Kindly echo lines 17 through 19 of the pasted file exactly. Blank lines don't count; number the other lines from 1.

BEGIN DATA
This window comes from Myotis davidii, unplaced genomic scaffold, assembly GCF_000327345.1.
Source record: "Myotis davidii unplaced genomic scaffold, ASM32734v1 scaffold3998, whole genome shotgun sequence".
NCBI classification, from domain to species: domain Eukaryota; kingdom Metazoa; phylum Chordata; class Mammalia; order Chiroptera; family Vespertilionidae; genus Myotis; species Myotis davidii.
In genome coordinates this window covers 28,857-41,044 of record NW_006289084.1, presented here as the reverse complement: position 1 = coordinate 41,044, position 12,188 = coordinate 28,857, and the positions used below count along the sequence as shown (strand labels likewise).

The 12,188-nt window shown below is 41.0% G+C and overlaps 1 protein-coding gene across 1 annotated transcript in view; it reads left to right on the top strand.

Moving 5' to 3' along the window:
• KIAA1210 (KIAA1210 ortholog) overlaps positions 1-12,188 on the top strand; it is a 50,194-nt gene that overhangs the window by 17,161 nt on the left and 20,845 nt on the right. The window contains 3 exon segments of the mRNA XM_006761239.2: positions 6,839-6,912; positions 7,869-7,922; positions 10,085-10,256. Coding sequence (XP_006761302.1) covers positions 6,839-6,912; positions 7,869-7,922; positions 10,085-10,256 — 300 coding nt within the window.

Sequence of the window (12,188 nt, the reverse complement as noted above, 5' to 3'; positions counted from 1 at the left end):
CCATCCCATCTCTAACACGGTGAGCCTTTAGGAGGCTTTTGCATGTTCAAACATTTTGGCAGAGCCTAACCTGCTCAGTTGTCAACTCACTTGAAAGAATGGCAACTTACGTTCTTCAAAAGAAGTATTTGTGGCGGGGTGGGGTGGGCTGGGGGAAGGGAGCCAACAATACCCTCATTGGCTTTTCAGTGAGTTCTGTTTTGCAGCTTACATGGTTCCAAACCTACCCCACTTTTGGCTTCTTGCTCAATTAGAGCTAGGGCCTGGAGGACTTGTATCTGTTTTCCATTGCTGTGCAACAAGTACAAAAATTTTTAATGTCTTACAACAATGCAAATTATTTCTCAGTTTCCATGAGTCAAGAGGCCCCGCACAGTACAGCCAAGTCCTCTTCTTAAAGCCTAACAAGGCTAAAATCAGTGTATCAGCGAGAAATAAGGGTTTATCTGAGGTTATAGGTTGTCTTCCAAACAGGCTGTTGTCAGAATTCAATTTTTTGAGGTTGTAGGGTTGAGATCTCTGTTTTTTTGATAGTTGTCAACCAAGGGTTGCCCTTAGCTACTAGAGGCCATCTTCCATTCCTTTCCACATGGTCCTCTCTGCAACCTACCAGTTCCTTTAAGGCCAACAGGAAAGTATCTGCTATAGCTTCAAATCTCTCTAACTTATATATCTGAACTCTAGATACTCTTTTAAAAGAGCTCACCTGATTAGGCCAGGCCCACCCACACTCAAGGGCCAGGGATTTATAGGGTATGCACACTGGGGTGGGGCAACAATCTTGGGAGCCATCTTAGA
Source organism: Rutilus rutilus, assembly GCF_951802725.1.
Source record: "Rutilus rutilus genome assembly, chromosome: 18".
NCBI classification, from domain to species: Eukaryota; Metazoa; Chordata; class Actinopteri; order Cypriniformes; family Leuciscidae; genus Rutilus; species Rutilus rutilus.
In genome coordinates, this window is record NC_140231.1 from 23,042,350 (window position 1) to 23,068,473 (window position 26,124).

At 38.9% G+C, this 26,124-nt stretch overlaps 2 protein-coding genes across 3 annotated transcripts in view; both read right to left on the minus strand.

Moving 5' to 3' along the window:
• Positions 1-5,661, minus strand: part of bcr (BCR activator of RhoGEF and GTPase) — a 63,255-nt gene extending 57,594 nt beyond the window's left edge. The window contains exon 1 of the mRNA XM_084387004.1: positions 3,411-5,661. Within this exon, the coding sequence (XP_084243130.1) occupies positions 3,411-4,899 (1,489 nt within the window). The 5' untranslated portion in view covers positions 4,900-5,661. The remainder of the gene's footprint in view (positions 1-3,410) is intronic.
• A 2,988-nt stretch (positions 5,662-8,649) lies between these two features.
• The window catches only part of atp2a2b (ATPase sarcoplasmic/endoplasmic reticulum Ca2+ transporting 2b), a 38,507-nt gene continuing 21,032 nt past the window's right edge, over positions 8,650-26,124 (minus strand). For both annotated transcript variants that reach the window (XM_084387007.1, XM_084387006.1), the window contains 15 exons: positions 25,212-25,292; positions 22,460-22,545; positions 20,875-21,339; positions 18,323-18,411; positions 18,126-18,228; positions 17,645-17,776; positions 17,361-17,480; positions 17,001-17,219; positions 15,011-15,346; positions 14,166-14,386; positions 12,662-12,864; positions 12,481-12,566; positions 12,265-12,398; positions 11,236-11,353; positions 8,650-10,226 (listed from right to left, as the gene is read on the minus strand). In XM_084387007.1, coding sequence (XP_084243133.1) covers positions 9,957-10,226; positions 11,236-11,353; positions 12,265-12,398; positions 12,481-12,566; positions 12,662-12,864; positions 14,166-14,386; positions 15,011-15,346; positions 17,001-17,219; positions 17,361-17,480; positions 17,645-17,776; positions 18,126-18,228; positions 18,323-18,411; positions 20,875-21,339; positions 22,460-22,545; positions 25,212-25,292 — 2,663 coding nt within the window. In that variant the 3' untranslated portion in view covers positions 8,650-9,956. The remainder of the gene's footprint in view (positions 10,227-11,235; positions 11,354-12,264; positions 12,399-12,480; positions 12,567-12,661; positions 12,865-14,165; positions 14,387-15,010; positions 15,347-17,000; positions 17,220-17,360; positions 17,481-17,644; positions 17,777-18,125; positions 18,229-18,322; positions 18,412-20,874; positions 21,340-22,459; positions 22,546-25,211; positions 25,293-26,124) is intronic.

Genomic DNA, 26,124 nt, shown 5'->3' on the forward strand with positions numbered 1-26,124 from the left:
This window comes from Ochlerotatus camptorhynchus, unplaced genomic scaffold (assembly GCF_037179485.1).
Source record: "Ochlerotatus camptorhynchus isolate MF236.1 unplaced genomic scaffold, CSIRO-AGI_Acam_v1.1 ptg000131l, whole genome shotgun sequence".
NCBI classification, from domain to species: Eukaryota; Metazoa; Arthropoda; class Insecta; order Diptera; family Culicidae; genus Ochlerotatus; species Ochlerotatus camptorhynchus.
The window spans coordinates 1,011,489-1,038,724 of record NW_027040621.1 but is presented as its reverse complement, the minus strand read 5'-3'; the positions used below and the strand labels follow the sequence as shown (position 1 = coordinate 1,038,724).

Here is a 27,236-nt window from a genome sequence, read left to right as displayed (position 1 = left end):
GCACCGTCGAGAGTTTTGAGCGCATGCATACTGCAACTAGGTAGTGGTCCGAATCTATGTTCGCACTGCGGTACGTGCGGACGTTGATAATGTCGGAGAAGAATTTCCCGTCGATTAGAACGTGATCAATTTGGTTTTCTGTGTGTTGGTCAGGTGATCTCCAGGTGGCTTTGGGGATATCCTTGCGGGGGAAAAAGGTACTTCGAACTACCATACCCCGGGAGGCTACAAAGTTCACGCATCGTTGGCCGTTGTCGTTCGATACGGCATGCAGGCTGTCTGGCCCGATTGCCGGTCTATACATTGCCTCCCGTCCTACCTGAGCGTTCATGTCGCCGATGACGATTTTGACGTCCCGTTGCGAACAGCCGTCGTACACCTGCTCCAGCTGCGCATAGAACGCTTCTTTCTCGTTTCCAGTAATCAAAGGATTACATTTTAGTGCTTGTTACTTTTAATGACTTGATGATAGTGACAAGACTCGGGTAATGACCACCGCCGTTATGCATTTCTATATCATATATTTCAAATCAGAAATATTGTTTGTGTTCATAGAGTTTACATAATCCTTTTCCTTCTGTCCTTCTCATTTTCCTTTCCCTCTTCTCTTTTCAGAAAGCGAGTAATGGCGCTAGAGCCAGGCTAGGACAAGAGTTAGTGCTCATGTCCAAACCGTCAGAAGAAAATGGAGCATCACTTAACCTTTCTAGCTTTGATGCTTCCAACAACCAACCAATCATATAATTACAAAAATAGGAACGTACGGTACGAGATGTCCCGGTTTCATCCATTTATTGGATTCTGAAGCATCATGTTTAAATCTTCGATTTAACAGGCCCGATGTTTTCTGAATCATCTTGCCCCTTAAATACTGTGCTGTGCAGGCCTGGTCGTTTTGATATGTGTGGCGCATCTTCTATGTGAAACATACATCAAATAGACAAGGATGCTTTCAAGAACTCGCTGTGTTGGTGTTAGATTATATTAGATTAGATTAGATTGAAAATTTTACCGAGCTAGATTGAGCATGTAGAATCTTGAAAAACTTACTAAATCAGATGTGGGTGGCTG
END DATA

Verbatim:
• A 2,988-nt stretch (positions 5,662-8,649) lies between these two features.
• The window catches only part of atp2a2b (ATPase sarcoplasmic/endoplasmic reticulum Ca2+ transporting 2b), a 38,507-nt gene continuing 21,032 nt past the window's right edge, over positions 8,650-26,124 (minus strand). For both annotated transcript variants that reach the window (XM_084387007.1, XM_084387006.1), the window contains 15 exons: positions 25,212-25,292; positions 22,460-22,545; positions 20,875-21,339; positions 18,323-18,411; positions 18,126-18,228; positions 17,645-17,776; positions 17,361-17,480; positions 17,001-17,219; positions 15,011-15,346; positions 14,166-14,386; positions 12,662-12,864; positions 12,481-12,566; positions 12,265-12,398; positions 11,236-11,353; positions 8,650-10,226 (listed from right to left, as the gene is read on the minus strand). In XM_084387007.1, coding sequence (XP_084243133.1) covers positions 9,957-10,226; positions 11,236-11,353; positions 12,265-12,398; positions 12,481-12,566; positions 12,662-12,864; positions 14,166-14,386; positions 15,011-15,346; positions 17,001-17,219; positions 17,361-17,480; positions 17,645-17,776; positions 18,126-18,228; positions 18,323-18,411; positions 20,875-21,339; positions 22,460-22,545; positions 25,212-25,292 — 2,663 coding nt within the window. In that variant the 3' untranslated portion in view covers positions 8,650-9,956. The remainder of the gene's footprint in view (positions 10,227-11,235; positions 11,354-12,264; positions 12,399-12,480; positions 12,567-12,661; positions 12,865-14,165; positions 14,387-15,010; positions 15,347-17,000; positions 17,220-17,360; positions 17,481-17,644; positions 17,777-18,125; positions 18,229-18,322; positions 18,412-20,874; positions 21,340-22,459; positions 22,546-25,211; positions 25,293-26,124) is intronic.

Genomic DNA, 26,124 nt, shown 5'->3' on the forward strand with positions numbered 1-26,124 from the left: